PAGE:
What captured our reading of the book was Morrison’s style and language, her use of unusual turns of phrase and vocabulary, the jolting and fragmented narrative style that slips back and forth between past and present, and the portrait of slavery and what it meant for individuals. As an editor for many years, language is highly important to her –see her Nobel prize speech, for example (thanks to Ross for this reference) – and in this novel it takes on particular luster. Margaret Atwood in a terrific review of the book in the New York Times described it thus: “'Beloved'' is written in an antiminimalist prose that is by turns rich, graceful, eccentric, rough, lyrical, sinuous, colloquial and very much to the point.” One is struck by her similes (I jotted down: old as sky, cold as charity, eating berries so good it like being in church), by her telling phrases for certain situations (sitting or smeared in butter, for madness; tobacco tin for Paul D’s heart), and the use of the word “rememory” (for remember), which suggests the conscious and deliberate use of memory to dredge up from the past those memories too painful to remember. But throughout this work we confront painful, hard and brutal depictions of slavery, where people are robbed of identity, respect, stability, love, where women don’t have the ability to form families (children come and go, and they are at the beck and call of service).
Her discussion of women and motherhood are key themes of the novel. Another is sense of identity, of which slaves were robbed. The reconstruction of self must begin anew upon emancipation, to individuals’ great confusion since they are unsure of who they were and what they felt during their enslavement. Names, which were allotted to them, are meaningless, and in Beloved slaves frequently change them to something else, more to their liking or sense of self.
Many of these themes appear in slavery elsewhere, and therefore are common to universal bondage. In Egypt, for instance, slaves in the nineteenth century sometimes objected to their names, which were often petty and even derogatory, and upon being sold to new owners or being emancipated, they would take new and more dignified names. The theft of identity, and how it impacts on individuals, has been discussed in a number of new works on slavery in the Middle East, perhaps with an eye to the impact of this book.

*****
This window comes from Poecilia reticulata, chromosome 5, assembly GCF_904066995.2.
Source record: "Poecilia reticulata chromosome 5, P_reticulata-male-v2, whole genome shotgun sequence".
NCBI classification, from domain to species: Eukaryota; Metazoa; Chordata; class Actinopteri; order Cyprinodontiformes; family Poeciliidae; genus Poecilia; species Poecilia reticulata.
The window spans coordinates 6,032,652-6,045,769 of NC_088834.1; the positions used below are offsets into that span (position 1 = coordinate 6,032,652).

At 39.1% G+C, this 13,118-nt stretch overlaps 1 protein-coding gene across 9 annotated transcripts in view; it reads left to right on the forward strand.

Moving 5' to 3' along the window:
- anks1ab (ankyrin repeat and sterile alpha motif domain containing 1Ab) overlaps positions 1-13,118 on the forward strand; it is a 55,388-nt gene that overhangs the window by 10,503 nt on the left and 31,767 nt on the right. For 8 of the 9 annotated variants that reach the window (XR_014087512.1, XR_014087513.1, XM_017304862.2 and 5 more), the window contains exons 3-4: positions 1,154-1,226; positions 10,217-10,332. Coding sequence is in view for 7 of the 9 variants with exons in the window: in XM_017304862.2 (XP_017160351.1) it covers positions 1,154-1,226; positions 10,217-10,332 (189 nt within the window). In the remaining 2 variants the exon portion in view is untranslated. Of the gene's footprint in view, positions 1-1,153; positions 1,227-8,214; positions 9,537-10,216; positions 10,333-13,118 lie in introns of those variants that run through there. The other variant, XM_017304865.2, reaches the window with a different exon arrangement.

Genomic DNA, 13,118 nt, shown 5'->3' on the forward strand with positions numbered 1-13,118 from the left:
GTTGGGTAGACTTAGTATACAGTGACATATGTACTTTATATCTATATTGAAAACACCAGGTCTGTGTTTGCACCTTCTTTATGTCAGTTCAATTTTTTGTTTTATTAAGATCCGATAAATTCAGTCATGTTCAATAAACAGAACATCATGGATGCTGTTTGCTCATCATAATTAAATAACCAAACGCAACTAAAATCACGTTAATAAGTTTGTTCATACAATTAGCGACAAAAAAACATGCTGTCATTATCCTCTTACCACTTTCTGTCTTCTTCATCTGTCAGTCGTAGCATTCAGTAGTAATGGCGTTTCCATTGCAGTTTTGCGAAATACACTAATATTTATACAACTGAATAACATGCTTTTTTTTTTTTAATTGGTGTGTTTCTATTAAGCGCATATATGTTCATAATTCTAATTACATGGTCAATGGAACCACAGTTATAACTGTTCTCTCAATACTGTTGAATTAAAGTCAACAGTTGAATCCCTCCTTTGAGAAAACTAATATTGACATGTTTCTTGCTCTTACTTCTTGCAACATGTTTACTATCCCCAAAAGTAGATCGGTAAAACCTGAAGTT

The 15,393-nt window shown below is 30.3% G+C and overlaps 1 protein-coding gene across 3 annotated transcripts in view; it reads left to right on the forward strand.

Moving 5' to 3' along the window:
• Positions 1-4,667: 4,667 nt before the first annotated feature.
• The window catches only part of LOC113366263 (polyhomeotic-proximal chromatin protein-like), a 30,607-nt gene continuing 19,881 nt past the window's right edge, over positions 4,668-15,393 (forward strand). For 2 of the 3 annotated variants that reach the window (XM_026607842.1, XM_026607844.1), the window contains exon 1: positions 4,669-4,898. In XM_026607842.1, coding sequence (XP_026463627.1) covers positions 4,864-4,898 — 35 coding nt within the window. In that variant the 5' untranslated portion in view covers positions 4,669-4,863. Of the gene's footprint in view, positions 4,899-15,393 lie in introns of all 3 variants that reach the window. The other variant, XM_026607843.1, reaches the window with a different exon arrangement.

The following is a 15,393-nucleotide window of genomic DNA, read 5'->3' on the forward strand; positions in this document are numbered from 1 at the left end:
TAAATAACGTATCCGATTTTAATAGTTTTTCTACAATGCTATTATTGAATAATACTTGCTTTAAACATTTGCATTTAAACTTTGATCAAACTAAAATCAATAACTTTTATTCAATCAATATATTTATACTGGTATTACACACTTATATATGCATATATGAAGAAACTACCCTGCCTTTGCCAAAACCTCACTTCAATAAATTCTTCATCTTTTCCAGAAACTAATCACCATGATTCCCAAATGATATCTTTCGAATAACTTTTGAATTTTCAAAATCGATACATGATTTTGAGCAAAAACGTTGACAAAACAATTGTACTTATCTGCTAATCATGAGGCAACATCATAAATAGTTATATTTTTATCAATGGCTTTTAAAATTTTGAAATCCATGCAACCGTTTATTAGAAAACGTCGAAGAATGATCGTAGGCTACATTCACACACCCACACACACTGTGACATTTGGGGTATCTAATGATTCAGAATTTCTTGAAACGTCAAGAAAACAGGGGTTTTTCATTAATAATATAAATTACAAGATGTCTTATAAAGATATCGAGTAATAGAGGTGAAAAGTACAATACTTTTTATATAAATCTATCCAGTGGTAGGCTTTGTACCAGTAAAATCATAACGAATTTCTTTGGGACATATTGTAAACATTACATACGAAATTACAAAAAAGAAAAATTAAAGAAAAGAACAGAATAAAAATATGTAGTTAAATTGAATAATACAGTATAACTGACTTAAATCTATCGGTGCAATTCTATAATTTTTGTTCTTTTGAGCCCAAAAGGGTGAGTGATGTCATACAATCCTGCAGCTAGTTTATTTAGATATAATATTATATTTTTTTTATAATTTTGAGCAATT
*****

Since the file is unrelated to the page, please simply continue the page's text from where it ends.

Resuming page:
The newest work of Morrison is called A Mercy, and takes up again the themes of slavery, women, memory, and dignity. Reader Glen mentioned another book of interest, The Known World by Washington area author Edward Jones. He too explores the lives of slaves and ex-slaves and how they cope with an unsympathetic world.
Some readers (Tim, for one) founds elements of the plot “overdramatic,” and that they tend to cheapen the impact of the rest of the book. Among new historians of the slave period in our history, the ability of former slaves and ex-slaves to cultivate a sense of themselves and their worth in spite of the system is a theme being fruitfully explored.
I should also point out there were parts of Beloved that were written in a stream of consciousness style that remained mysterious to us (the chapters 20-23), and perhaps these sections were part of Morrison's "over the top" style that some readers have complained of.
Morrison is said to have wanted to establish a canon of black writing, but in this book she falls more in the traditions, on the one hand, of Faulkner and the southern school and, on the other hand, of slave narratives that project the lives of blacks without allowing much of an interior view. This interior view is what Morrison so fascinatingly explores. How does this work relate to the body of black fiction that precedes it? Perhaps not easily. Is it a great piece of fiction that happens to be written by an African American woman?
Tuesday, April 7, 2009
I've been meaning to do this for a long time, but let me plug Philip Clark's blog, Hidden History. Here is the notice Philip just sent out about his current column; scroll down for the URL. Cheers, Steve
I'm a week late getting this out, but since I'm writing about books and events from the past, who cares about timeliness?
I was preparing to write another edition of Hidden History's "reading roundup" feature when I had a brainstorm: why shouldn't I be using the column to promote books by people I know and like? And thus, this week's Hidden History is born:
Hidden History: The Favoritism Reading Roundup: http://thenewgay.net/2009/03/hidden-history-the-favoritism-reading-roundup.html
These books are all well-worth buying and reading. Enjoy! If you know someone else who'd be interested in the column, please do pass along the URL. And if anyone wants to take a look at previous Hidden History columns, the blog now includes an archive: http://thenewgay.net/category/columns/hidden-history
All best wishes,
Saturday, March 21, 2009
A couple of you have already asked whether I was perhaps taking my subject line too literally in sending multiple copies of the nominations I recently sent out. The answer, of course, is no (my work computer server hiccupped), and please accept my apologies for any inconvenience.
My thanks to Tim for his thoughtful posting commenting on the list. I encourage others to follow his example. :-)
Finally, my thanks to those who have already voted. I look forward to hearing from the rest of you over the next week or two.